Understanding Critical Values: Explanation & Calculation |

The critical value serves as the
threshold that determines whether we accept or reject the null hypothesis in
hypothesis testing. It's a specific point on a scale beyond which a researcher
would reject the null hypothesis in favor of the alternative hypothesis.

Statisticians compare computed test
statistics with these critical values to perform hypothesis testing. The null
hypothesis is rejected if the computed statistic is greater than the crucial
value since it suggests that the outcome is not likely to have happened by
chance alone.

This article aims to cover how
critical values are calculated, their significance in different statistical
tests; and their practical applications in drawing meaningful conclusions from
data analysis.

~~(toc)~~

## What is Critical Value?

There are critical values for
various types of hypothesis tests. These values can be interpreted from the
distribution of the test statistic and the significance level. One-tailed hypothesis tests have a single critical
value; while two-tailed tests have two critical values.

**Understanding
the Critical Value: A Definition**

A critical value is a threshold
value used in hypothesis testing to determine whether the observed results are
likely due to chance or reflect a real effect. It acts as a boundary line that
separates the region of **expected** results from the region of **unexpected**
results.

**Determination:**

·
Depends on two factors:

1.
**Significance level (Î±):** The maximum
acceptable probability of rejecting the null hypothesis when it's true (false
positive).

2.
**Degrees of freedom:** The amount of
information available in the data.

·
Differs depending on the particular type of
statistical test being employed.

**Interpretation:**

·
If the calculated test statistic falls
beyond the critical value, then the null hypothesis is rejected and indicates a
statistically significant effect.

·
If the test statistic falls within the critical
value range, the null hypothesis remains accepted.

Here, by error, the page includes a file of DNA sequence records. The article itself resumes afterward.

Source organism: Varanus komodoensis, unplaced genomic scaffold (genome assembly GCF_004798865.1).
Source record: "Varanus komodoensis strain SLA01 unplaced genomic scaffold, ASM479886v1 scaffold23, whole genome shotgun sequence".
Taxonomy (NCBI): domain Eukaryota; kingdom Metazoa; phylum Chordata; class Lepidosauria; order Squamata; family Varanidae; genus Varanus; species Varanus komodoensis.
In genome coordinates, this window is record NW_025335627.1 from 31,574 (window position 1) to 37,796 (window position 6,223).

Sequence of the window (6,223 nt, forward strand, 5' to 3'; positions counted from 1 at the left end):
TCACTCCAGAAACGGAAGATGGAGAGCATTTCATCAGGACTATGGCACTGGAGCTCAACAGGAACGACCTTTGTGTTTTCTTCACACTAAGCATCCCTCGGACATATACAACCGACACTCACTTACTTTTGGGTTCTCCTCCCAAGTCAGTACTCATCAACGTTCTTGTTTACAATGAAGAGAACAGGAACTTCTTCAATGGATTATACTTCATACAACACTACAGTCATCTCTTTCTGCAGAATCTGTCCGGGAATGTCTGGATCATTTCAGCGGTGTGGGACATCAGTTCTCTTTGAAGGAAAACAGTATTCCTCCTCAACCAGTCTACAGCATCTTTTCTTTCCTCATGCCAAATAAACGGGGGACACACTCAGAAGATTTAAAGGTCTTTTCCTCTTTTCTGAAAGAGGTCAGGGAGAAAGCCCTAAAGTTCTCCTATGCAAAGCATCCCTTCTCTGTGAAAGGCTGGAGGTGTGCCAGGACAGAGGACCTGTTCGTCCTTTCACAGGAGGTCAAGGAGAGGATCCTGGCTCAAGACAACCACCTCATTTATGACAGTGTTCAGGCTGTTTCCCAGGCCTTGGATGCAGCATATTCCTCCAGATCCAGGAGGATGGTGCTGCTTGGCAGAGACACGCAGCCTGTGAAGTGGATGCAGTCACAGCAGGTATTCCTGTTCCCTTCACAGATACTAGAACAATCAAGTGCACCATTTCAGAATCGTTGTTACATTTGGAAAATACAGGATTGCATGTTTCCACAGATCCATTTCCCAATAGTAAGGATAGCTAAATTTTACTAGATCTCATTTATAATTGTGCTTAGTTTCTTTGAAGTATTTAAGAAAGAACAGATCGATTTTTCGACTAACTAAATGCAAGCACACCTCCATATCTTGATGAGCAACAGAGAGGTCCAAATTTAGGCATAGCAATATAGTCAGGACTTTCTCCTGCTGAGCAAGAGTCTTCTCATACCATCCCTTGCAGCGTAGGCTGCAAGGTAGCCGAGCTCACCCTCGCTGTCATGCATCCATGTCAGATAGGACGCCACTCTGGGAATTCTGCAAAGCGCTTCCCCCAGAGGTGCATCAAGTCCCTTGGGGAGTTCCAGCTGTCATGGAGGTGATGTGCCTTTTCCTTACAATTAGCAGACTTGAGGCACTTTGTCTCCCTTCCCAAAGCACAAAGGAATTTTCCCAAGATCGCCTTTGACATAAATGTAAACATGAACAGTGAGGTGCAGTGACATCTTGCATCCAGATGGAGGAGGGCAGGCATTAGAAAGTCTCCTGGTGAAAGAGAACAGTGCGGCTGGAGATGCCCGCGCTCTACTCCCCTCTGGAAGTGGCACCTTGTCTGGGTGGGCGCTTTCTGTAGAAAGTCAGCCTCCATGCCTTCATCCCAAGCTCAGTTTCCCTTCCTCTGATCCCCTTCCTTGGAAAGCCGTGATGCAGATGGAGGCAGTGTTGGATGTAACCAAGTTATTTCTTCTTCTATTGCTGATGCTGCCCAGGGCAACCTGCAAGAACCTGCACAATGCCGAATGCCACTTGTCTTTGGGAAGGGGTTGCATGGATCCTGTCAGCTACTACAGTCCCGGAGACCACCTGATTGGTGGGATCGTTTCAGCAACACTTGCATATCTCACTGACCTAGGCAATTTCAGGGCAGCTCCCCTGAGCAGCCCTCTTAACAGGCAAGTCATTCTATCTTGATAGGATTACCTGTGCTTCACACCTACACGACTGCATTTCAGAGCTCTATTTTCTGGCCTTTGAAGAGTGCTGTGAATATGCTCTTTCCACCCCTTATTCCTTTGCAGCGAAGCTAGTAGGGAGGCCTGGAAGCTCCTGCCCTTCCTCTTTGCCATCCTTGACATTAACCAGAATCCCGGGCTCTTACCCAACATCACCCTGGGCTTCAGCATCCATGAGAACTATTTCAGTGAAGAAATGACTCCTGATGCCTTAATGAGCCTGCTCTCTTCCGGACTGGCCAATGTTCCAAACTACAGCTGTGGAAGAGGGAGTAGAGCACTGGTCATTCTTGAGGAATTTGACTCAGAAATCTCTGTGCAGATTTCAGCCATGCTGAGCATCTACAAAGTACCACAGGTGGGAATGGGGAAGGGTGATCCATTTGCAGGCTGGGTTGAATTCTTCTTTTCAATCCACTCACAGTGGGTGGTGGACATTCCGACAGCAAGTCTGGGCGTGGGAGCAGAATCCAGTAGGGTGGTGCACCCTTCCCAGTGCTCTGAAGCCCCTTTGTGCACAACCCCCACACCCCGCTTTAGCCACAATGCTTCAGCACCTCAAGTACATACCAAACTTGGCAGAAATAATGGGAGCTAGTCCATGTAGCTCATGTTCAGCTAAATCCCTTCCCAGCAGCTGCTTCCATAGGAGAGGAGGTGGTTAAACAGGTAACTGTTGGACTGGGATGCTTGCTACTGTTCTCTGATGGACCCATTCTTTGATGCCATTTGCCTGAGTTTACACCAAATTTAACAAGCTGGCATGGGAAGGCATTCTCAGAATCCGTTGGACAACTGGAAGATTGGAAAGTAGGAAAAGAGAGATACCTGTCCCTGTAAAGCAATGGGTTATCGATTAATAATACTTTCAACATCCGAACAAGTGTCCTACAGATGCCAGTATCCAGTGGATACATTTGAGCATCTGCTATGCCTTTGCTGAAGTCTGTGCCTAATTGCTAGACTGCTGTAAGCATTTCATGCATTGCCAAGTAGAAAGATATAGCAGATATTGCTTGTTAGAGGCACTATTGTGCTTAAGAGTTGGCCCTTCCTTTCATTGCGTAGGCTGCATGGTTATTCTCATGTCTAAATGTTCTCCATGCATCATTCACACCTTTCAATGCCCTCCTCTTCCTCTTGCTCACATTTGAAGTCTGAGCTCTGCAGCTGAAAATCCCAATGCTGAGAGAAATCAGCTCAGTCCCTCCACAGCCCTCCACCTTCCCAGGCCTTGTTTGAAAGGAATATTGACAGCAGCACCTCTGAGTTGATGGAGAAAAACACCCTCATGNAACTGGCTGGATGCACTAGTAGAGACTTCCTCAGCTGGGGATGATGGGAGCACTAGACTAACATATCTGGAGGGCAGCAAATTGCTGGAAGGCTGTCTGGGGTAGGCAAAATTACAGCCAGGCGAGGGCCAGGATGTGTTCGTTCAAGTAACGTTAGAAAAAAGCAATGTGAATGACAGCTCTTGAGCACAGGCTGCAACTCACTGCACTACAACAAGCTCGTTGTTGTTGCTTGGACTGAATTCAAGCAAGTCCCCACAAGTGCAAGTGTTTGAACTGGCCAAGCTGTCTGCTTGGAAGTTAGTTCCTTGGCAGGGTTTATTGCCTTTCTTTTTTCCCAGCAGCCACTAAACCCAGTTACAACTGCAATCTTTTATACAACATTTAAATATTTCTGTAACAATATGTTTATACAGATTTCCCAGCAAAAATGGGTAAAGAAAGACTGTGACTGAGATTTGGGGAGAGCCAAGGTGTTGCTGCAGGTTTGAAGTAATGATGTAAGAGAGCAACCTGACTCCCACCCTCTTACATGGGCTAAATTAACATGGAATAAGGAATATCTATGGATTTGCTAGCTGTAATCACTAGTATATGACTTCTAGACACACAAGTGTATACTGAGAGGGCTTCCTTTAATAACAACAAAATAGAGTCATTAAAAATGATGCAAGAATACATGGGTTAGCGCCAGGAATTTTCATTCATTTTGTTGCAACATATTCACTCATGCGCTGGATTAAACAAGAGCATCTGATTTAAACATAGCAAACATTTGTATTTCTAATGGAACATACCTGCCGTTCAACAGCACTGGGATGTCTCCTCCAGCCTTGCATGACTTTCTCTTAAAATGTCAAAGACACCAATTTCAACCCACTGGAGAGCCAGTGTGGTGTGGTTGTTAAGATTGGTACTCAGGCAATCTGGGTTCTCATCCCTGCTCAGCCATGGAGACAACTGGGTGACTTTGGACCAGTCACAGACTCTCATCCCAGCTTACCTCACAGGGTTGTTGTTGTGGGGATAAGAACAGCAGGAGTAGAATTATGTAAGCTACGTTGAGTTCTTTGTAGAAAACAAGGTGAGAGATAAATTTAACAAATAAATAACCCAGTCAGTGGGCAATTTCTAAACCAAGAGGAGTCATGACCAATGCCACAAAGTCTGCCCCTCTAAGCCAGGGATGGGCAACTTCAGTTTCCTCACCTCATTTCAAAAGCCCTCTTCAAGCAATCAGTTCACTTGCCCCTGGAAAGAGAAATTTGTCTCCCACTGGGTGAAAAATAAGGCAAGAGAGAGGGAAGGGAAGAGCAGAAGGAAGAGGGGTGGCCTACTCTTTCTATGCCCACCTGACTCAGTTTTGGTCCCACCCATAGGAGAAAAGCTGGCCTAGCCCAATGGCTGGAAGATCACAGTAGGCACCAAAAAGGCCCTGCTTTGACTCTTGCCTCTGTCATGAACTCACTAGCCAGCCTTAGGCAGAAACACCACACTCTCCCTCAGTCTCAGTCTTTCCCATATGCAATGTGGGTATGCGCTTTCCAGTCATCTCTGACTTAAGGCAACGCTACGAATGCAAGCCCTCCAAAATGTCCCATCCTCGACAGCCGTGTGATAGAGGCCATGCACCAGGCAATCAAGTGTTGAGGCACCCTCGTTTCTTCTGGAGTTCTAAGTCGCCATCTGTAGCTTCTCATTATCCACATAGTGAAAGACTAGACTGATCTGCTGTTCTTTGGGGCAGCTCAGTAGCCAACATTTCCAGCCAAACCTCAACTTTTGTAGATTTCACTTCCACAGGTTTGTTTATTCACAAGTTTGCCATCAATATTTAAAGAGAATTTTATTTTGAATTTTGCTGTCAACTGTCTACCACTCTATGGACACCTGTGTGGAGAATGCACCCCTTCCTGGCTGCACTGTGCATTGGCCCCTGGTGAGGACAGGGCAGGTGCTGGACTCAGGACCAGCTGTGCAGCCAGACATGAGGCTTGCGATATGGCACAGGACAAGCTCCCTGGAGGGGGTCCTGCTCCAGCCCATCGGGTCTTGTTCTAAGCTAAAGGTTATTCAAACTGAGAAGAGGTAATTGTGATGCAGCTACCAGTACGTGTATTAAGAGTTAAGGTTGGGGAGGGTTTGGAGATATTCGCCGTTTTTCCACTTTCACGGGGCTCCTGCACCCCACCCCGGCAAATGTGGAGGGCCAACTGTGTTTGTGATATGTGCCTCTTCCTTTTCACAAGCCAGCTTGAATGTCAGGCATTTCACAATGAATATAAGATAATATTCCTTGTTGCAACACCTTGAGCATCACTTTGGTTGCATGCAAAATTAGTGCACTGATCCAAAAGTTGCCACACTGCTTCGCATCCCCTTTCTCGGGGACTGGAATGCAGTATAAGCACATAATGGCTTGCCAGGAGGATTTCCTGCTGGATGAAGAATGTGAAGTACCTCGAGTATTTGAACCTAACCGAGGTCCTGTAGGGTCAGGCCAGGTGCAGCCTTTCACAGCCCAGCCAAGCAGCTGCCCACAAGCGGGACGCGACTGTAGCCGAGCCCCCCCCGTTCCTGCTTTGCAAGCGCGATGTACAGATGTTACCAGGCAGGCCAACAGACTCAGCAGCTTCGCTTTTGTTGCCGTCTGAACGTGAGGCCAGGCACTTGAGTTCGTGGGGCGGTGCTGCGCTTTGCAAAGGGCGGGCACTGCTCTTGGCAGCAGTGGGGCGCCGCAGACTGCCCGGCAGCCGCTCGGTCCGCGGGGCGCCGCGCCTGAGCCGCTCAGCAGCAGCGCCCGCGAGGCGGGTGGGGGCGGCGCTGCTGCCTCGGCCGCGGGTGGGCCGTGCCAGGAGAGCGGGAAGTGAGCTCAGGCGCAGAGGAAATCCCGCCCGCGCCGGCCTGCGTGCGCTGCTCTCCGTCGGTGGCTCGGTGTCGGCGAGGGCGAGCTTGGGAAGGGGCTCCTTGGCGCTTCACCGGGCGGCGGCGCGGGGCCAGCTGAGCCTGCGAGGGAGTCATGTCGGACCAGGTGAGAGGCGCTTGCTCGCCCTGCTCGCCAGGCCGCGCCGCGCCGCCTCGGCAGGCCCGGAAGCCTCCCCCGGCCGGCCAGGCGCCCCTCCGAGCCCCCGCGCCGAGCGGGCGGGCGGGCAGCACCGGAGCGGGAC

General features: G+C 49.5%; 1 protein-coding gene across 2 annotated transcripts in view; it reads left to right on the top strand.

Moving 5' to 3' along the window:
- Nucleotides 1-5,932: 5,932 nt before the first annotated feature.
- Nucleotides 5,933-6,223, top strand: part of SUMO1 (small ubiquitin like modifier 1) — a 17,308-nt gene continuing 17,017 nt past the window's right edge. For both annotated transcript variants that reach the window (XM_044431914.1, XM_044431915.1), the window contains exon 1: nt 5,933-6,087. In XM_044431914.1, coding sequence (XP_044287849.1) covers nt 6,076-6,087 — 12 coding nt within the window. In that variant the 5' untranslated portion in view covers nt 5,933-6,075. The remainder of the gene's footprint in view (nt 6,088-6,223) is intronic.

**The formula
for Calculating the Critical Value:**

The formula for a critical value is
based on the specific type of hypothesis test we’re conducting. Critical values
for hypothesis testing can be calculated from either confidence intervals or
significance levels. Critical value formulas are summarized below.

### Determining Critical Values from Confidence
Intervals:

Using the confidence interval, we
can find the critical value
for one and two-tailed tests. Imagine that a 95% confidence level has been
selected for performing a hypothesis test. The critical value can be calculated
as follows:

**1. **Take
100% and deduct the chosen (95%) confidence level.

**2. **Transform
this value into decimals to obtain the value of Î±.

**3. **The
alpha level remains unchanged from the previous step for a one-tailed test.

**4. **The
alpha level is halved in the case of a two-tailed test.

**5. **The
critical value can be found by referencing the suitable distribution table
based on the alpha value which varies according to the type of test performed.

**Note:**

- The detailed procedure for step 4 will be explained
in the following sections.

## Classification of critical value:

We've categorized critical values
into three fundamental types that rely on the statistical
test being conducted. Here are these primary types:

**1. **T
– Critical value

**2. **Z
– Critical value

**3. **F
– Critical value

### 1.
T – Critical Value:

A t-test is applied in situations where the S.D
(Standard deviation) of the population is unknown and the sample size is below
30. A t-test is performed when the population data follows a student’s
t-distribution. The critical value for t can be computed in the following
manner:

**Step 1:** Establish the Î±